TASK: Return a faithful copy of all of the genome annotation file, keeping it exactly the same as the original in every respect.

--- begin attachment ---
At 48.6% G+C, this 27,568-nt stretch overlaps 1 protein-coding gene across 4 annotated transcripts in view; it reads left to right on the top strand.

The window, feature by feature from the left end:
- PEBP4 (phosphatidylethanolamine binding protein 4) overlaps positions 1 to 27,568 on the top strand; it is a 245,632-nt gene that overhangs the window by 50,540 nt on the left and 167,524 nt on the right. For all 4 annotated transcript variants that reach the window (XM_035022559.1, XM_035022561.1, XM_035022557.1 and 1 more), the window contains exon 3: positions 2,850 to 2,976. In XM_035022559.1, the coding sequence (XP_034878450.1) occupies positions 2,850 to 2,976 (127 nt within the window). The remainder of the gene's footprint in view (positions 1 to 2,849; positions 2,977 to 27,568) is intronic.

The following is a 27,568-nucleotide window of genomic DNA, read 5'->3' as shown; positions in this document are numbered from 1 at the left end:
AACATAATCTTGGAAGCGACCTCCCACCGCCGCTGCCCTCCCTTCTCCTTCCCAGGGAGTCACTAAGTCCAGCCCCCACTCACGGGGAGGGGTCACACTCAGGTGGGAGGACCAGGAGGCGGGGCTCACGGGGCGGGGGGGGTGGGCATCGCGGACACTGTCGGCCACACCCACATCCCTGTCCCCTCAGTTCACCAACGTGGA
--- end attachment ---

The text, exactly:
At 48.6% G+C, this 27,568-nt stretch overlaps 1 protein-coding gene across 4 annotated transcripts in view; it reads left to right on the top strand.

The window, feature by feature from the left end:
- PEBP4 (phosphatidylethanolamine binding protein 4) overlaps positions 1 to 27,568 on the top strand; it is a 245,632-nt gene that overhangs the window by 50,540 nt on the left and 167,524 nt on the right. For all 4 annotated transcript variants that reach the window (XM_035022559.1, XM_035022561.1, XM_035022557.1 and 1 more), the window contains exon 3: positions 2,850 to 2,976. In XM_035022559.1, the coding sequence (XP_034878450.1) occupies positions 2,850 to 2,976 (127 nt within the window). The remainder of the gene's footprint in view (positions 1 to 2,849; positions 2,977 to 27,568) is intronic.

The following is a 27,568-nucleotide window of genomic DNA, read 5'->3' as shown; positions in this document are numbered from 1 at the left end:
AACATAATCTTGGAAGCGACCTCCCACCGCCGCTGCCCTCCCTTCTCCTTCCCAGGGAGTCACTAAGTCCAGCCCCCACTCACGGGGAGGGGTCACACTCAGGTGGGAGGACCAGGAGGCGGGGCTCACGGGGCGGGGGGGGTGGGCATCGCGGACACTGTCGGCCACACCCACATCCCTGTCCCCTCAGTTCACCAACGTGGA